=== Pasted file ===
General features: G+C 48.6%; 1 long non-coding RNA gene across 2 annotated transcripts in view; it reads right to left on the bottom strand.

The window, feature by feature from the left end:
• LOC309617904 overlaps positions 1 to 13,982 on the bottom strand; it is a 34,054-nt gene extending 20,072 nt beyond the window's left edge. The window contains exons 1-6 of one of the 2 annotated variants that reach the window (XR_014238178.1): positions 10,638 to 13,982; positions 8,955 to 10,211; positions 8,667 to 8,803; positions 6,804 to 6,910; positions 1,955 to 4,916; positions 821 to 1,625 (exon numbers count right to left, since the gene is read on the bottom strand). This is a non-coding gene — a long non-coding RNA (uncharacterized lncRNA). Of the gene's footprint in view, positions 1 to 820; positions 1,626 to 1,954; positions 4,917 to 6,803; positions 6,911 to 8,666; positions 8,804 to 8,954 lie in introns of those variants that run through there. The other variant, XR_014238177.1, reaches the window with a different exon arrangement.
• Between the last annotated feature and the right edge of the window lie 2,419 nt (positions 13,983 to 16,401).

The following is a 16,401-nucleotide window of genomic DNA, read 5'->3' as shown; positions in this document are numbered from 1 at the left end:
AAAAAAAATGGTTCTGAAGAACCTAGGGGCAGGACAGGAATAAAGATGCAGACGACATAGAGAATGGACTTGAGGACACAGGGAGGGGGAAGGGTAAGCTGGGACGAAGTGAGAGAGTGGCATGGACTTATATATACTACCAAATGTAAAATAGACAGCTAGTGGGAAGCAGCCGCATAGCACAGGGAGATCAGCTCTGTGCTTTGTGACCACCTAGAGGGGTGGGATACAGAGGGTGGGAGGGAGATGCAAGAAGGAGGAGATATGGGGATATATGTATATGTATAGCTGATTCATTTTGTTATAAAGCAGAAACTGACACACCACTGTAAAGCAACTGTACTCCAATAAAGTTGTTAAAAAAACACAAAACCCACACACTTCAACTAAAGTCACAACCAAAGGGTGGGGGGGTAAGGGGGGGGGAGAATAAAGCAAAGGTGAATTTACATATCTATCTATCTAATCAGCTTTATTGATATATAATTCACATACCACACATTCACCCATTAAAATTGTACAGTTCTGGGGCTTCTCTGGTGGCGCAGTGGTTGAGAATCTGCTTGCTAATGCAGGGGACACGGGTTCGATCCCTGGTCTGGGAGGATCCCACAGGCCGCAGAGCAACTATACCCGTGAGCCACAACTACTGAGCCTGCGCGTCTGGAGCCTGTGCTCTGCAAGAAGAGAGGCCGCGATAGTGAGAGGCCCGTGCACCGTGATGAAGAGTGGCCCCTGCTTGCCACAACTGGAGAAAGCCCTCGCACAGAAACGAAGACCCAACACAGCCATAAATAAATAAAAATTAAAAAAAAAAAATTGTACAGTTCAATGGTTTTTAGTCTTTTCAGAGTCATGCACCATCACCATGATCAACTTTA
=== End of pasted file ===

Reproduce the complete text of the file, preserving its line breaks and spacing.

General features: G+C 48.6%; 1 long non-coding RNA gene across 2 annotated transcripts in view; it reads right to left on the bottom strand.

The window, feature by feature from the left end:
• LOC309617904 overlaps positions 1 to 13,982 on the bottom strand; it is a 34,054-nt gene extending 20,072 nt beyond the window's left edge. The window contains exons 1-6 of one of the 2 annotated variants that reach the window (XR_014238178.1): positions 10,638 to 13,982; positions 8,955 to 10,211; positions 8,667 to 8,803; positions 6,804 to 6,910; positions 1,955 to 4,916; positions 821 to 1,625 (exon numbers count right to left, since the gene is read on the bottom strand). This is a non-coding gene — a long non-coding RNA (uncharacterized lncRNA). Of the gene's footprint in view, positions 1 to 820; positions 1,626 to 1,954; positions 4,917 to 6,803; positions 6,911 to 8,666; positions 8,804 to 8,954 lie in introns of those variants that run through there. The other variant, XR_014238177.1, reaches the window with a different exon arrangement.
• Between the last annotated feature and the right edge of the window lie 2,419 nt (positions 13,983 to 16,401).

The following is a 16,401-nucleotide window of genomic DNA, read 5'->3' as shown; positions in this document are numbered from 1 at the left end:
AAAAAAAATGGTTCTGAAGAACCTAGGGGCAGGACAGGAATAAAGATGCAGACGACATAGAGAATGGACTTGAGGACACAGGGAGGGGGAAGGGTAAGCTGGGACGAAGTGAGAGAGTGGCATGGACTTATATATACTACCAAATGTAAAATAGACAGCTAGTGGGAAGCAGCCGCATAGCACAGGGAGATCAGCTCTGTGCTTTGTGACCACCTAGAGGGGTGGGATACAGAGGGTGGGAGGGAGATGCAAGAAGGAGGAGATATGGGGATATATGTATATGTATAGCTGATTCATTTTGTTATAAAGCAGAAACTGACACACCACTGTAAAGCAACTGTACTCCAATAAAGTTGTTAAAAAAACACAAAACCCACACACTTCAACTAAAGTCACAACCAAAGGGTGGGGGGGTAAGGGGGGGGGAGAATAAAGCAAAGGTGAATTTACATATCTATCTATCTAATCAGCTTTATTGATATATAATTCACATACCACACATTCACCCATTAAAATTGTACAGTTCTGGGGCTTCTCTGGTGGCGCAGTGGTTGAGAATCTGCTTGCTAATGCAGGGGACACGGGTTCGATCCCTGGTCTGGGAGGATCCCACAGGCCGCAGAGCAACTATACCCGTGAGCCACAACTACTGAGCCTGCGCGTCTGGAGCCTGTGCTCTGCAAGAAGAGAGGCCGCGATAGTGAGAGGCCCGTGCACCGTGATGAAGAGTGGCCCCTGCTTGCCACAACTGGAGAAAGCCCTCGCACAGAAACGAAGACCCAACACAGCCATAAATAAATAAAAATTAAAAAAAAAAAATTGTACAGTTCAATGGTTTTTAGTCTTTTCAGAGTCATGCACCATCACCATGATCAACTTTA